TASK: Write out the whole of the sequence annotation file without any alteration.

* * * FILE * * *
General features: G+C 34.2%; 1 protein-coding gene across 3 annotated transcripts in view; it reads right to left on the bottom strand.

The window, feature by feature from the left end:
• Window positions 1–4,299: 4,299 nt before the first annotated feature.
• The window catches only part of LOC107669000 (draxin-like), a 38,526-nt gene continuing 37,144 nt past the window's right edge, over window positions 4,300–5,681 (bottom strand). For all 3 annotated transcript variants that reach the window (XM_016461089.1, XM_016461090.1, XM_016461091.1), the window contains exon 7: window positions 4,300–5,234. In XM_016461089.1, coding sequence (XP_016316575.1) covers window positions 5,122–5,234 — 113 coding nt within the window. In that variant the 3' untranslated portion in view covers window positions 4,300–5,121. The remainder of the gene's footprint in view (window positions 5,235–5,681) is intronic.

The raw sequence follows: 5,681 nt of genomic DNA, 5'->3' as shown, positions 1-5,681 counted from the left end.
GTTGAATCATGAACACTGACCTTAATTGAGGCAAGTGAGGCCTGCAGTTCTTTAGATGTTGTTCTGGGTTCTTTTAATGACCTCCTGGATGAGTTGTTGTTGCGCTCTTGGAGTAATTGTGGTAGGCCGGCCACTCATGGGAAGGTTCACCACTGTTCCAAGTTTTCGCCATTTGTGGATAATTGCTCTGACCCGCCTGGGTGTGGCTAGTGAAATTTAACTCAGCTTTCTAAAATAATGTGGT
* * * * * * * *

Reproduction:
General features: G+C 34.2%; 1 protein-coding gene across 3 annotated transcripts in view; it reads right to left on the bottom strand.

The window, feature by feature from the left end:
• Window positions 1–4,299: 4,299 nt before the first annotated feature.
• The window catches only part of LOC107669000 (draxin-like), a 38,526-nt gene continuing 37,144 nt past the window's right edge, over window positions 4,300–5,681 (bottom strand). For all 3 annotated transcript variants that reach the window (XM_016461089.1, XM_016461090.1, XM_016461091.1), the window contains exon 7: window positions 4,300–5,234. In XM_016461089.1, coding sequence (XP_016316575.1) covers window positions 5,122–5,234 — 113 coding nt within the window. In that variant the 3' untranslated portion in view covers window positions 4,300–5,121. The remainder of the gene's footprint in view (window positions 5,235–5,681) is intronic.

The raw sequence follows: 5,681 nt of genomic DNA, 5'->3' as shown, positions 1-5,681 counted from the left end.
GTTGAATCATGAACACTGACCTTAATTGAGGCAAGTGAGGCCTGCAGTTCTTTAGATGTTGTTCTGGGTTCTTTTAATGACCTCCTGGATGAGTTGTTGTTGCGCTCTTGGAGTAATTGTGGTAGGCCGGCCACTCATGGGAAGGTTCACCACTGTTCCAAGTTTTCGCCATTTGTGGATAATTGCTCTGACCCGCCTGGGTGTGGCTAGTGAAATTTAACTCAGCTTTCTAAAATAATGTGGT